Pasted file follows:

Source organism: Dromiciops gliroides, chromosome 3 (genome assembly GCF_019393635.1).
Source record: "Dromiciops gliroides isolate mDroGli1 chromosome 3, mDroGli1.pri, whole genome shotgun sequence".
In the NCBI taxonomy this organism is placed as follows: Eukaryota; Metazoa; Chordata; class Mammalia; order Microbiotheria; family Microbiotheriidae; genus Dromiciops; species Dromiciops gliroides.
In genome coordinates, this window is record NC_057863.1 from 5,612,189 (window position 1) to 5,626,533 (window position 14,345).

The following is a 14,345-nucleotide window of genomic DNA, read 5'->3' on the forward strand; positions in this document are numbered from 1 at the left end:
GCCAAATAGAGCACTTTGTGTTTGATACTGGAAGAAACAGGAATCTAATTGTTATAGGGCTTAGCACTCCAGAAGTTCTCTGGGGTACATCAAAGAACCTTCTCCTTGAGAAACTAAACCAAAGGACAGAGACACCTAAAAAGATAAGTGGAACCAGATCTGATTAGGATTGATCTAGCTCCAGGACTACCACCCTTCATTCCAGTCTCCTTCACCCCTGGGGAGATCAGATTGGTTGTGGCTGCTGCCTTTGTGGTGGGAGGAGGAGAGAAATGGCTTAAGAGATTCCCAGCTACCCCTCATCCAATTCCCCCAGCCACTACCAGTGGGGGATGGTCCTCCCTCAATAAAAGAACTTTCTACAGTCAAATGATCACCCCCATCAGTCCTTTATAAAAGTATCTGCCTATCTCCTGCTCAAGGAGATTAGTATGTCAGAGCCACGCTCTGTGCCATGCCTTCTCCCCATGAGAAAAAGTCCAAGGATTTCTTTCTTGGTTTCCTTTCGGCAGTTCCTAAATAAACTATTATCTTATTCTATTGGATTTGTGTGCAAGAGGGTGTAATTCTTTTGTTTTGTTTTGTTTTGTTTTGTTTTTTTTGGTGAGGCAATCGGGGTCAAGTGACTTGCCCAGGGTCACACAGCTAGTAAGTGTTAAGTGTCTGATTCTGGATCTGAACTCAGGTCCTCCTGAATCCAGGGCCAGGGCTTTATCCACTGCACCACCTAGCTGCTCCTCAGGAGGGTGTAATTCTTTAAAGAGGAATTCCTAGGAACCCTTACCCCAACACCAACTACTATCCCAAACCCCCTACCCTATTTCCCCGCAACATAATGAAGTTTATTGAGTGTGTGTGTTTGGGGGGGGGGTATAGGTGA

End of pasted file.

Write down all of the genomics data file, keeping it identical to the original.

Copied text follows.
Source organism: Dromiciops gliroides, chromosome 3 (genome assembly GCF_019393635.1).
Source record: "Dromiciops gliroides isolate mDroGli1 chromosome 3, mDroGli1.pri, whole genome shotgun sequence".
In the NCBI taxonomy this organism is placed as follows: Eukaryota; Metazoa; Chordata; class Mammalia; order Microbiotheria; family Microbiotheriidae; genus Dromiciops; species Dromiciops gliroides.
In genome coordinates, this window is record NC_057863.1 from 5,612,189 (window position 1) to 5,626,533 (window position 14,345).

The following is a 14,345-nucleotide window of genomic DNA, read 5'->3' on the forward strand; positions in this document are numbered from 1 at the left end:
GCCAAATAGAGCACTTTGTGTTTGATACTGGAAGAAACAGGAATCTAATTGTTATAGGGCTTAGCACTCCAGAAGTTCTCTGGGGTACATCAAAGAACCTTCTCCTTGAGAAACTAAACCAAAGGACAGAGACACCTAAAAAGATAAGTGGAACCAGATCTGATTAGGATTGATCTAGCTCCAGGACTACCACCCTTCATTCCAGTCTCCTTCACCCCTGGGGAGATCAGATTGGTTGTGGCTGCTGCCTTTGTGGTGGGAGGAGGAGAGAAATGGCTTAAGAGATTCCCAGCTACCCCTCATCCAATTCCCCCAGCCACTACCAGTGGGGGATGGTCCTCCCTCAATAAAAGAACTTTCTACAGTCAAATGATCACCCCCATCAGTCCTTTATAAAAGTATCTGCCTATCTCCTGCTCAAGGAGATTAGTATGTCAGAGCCACGCTCTGTGCCATGCCTTCTCCCCATGAGAAAAAGTCCAAGGATTTCTTTCTTGGTTTCCTTTCGGCAGTTCCTAAATAAACTATTATCTTATTCTATTGGATTTGTGTGCAAGAGGGTGTAATTCTTTTGTTTTGTTTTGTTTTGTTTTGTTTTTTTTGGTGAGGCAATCGGGGTCAAGTGACTTGCCCAGGGTCACACAGCTAGTAAGTGTTAAGTGTCTGATTCTGGATCTGAACTCAGGTCCTCCTGAATCCAGGGCCAGGGCTTTATCCACTGCACCACCTAGCTGCTCCTCAGGAGGGTGTAATTCTTTAAAGAGGAATTCCTAGGAACCCTTACCCCAACACCAACTACTATCCCAAACCCCCTACCCTATTTCCCCGCAACATAATGAAGTTTATTGAGTGTGTGTGTTTGGGGGGGGGGTATAGGTGA